Colorado Still Has A Low Uninsured Rate, But Cracks Are Starting To Show

· Sep. 25, 2019, 10:48 am
Denver Health Medical Center on S. Federal Blvd.Denver Health Medical Center on S. Federal Blvd.David Zalubowski/AP
A patient checks in at the desk in Denver Health Medical Center's primary care clinic located in a low-income neighborhood in southwest Denver, March 9, 2017.

The percentage of Coloradans with health insurance is holding steady, in spite of efforts by the Trump administration to whittle away at the Affordable Care Act.

New survey results released by the Colorado Health Institute show the state’s uninsured rate of 6.5 percent has remained unchanged over the last four years. Even so, Jeff Bontrager, CHI’s director of research and evaluation, said, "It seems like we're losing ground, even despite the improved economy." 

Concerns are rising though that health care is becoming more unaffordable and hard to access for many Coloradans. For example, the report, entitled “Progress in Peril,” found nearly one in five had trouble paying medical bills in the past year — the most since the Affordable Care Act took effect in 2014.

Warning signs are growing and CHI’s analysts said Colorado’s uninsured rate could creep up again. 

“If there would be an economic downturn in the future, we’d want to look at that really closely to see if more people go without health insurance,” Bontrager said.

CHI CEO Michele Lueck said the fact that they’re “seeing upticks in (uninsured) kids is concerning, we’re seeing upticks in (uninsured) 30-somethings now.” 

The growing unaffordability is lending momentum to the “public and private initiatives” including some from state leaders like a public option, reinsurance and Gov. Jared Polis’ Office of Saving People Money on Health Care, Lueck pointed out.

The U.S Census Bureau just reported the first annual increase in the national uninsured rate in nearly a decade. Trump administration efforts to erode provisions of Obamacare are at least partly to blame according to experts. That includes new rules encouraging people to enroll in cheaper health plans that might not meet standards established by the ACA, including protections for preexisting conditions. Also, the administration scaled back on advertising and health insurance enrollment assistance.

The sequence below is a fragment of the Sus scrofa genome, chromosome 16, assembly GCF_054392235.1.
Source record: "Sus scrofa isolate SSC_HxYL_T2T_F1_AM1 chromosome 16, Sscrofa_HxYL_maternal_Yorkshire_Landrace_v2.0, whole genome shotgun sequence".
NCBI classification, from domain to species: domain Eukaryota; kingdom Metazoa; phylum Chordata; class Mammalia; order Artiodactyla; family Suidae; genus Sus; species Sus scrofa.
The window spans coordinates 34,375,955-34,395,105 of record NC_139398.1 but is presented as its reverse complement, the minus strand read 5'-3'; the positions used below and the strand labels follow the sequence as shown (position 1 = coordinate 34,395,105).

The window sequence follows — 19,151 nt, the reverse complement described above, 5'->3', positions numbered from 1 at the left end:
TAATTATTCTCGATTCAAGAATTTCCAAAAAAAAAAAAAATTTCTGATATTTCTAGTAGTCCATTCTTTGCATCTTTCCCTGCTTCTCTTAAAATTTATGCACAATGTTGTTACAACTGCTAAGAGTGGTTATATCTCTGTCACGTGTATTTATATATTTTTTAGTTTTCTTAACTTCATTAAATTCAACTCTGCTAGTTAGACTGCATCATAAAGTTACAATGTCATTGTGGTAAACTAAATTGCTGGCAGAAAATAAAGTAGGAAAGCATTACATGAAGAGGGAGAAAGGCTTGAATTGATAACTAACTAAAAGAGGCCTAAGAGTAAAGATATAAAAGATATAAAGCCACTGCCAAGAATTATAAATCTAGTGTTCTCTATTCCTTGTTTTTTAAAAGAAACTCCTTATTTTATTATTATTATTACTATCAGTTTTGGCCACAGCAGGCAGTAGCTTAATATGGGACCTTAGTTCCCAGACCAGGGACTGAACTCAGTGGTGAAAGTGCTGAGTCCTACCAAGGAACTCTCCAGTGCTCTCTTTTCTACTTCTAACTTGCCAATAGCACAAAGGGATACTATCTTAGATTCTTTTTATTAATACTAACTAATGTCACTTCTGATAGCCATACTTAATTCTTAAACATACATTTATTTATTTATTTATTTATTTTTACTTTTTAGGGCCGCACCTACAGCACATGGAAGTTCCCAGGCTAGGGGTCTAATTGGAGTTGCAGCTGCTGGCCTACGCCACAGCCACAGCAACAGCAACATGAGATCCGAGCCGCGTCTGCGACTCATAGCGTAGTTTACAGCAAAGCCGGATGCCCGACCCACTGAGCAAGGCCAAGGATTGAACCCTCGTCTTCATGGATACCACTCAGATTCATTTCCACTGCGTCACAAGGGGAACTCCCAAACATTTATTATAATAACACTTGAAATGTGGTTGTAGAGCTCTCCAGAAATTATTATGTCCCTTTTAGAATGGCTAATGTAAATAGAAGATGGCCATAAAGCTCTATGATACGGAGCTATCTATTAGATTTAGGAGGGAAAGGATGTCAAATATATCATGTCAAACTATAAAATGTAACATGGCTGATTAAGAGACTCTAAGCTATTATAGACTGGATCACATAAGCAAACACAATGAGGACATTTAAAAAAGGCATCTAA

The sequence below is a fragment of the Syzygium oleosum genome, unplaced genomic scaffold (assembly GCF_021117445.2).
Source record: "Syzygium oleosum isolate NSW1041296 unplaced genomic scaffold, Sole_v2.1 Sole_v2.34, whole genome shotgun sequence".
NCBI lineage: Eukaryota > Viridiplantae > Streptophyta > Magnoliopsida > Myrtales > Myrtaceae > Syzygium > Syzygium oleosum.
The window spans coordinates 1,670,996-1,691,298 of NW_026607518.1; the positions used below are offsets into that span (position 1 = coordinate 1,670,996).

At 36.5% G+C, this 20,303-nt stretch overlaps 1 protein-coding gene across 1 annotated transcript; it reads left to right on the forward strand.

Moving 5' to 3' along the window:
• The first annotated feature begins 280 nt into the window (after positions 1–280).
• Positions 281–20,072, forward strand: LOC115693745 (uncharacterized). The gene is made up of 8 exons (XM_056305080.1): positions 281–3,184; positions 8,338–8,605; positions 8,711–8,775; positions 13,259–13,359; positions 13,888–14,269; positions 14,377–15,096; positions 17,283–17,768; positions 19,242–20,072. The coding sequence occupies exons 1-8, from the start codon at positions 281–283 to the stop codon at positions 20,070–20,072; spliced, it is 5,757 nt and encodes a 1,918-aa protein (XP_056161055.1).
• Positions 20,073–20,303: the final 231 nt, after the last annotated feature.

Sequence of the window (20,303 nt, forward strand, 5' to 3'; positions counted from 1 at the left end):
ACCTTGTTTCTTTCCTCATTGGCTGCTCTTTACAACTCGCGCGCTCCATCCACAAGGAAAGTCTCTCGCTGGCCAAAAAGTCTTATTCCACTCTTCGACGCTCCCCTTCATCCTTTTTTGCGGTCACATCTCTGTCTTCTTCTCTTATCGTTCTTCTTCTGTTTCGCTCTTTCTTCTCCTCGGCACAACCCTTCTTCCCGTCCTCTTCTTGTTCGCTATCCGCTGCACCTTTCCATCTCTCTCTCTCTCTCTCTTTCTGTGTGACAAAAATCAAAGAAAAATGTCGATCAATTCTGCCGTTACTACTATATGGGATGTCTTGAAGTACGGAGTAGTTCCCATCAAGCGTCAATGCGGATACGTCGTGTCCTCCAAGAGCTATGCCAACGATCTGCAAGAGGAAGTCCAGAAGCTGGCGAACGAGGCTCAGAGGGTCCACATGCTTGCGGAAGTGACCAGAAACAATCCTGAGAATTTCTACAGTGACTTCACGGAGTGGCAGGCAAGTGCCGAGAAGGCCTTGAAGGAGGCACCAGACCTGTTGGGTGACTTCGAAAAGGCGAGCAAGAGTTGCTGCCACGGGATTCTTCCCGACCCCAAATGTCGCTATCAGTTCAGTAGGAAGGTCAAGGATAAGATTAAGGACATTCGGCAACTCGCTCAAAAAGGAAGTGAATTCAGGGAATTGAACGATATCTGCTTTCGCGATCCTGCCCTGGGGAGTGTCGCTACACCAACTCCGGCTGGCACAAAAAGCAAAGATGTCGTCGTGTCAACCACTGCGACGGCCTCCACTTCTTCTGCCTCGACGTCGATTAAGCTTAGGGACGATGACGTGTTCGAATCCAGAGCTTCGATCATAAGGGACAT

A statement from Adam Fox, the Colorado Consumer Health Initiative's director of strategic engagement, said this isn’t the time to “rest on the ACA’s laurels.”

“We shouldn’t kid ourselves; there’s some bad news beneath the banner headlines,” he said. “There’s a lot to be done to make insurance affordable for the many Coloradans who have been left behind.”

"Coverage is worthless if one cannot get care," said Linda Gorman, Director of Health Care Policy at the Independence Institute.  "Obamacare has reduced the individual market to rubble. Competition is nil, networks are narrow, and plan choices are minimal.  People are responding by leaving, and the state and federal governments are wasting a lot of money on inefficient subsidies."

Another striking finding from the 2019 survey: nearly 14 percent, one in seven Coloradans said they've needed mental health treatment but didn't get it. That's nearly double the rate from two years ago. Lueck said cost, stigma and access contribute to that and “we're doing worse in all of those areas." 

Cost of treatment was commonly cited as a barrier. Roughly a third said they didn't feel comfortable talking about personal problems or were concerned about someone finding out they had a problem. 

The survey also reveals that a lot of people are touched by substance use problems. One in eight adult Coloradans said that they, a loved one or a close friend have been addicted to prescription painkillers or heroin. Five percent know someone who died from a painkiller or heroin overdose.  A quarter have been, or know someone who has been, addicted to alcohol or other drugs.

"This is really suggestive that we're really reaching a tipping point in terms of awareness," Lueck said.

The report also found more than 20 percent of Coloradans see opioid addiction as a major problem in their community. In some parts of the state, like southeast Colorado, upwards of half of the residents see it as a major problem.

You can read the report here.

Editor's Note: An earlier version of this story misidentified the organization Adam Fox works for. He's with the Colorado Consumer Health Initiative. It's also been updated with additional comment from the Independence Institute.

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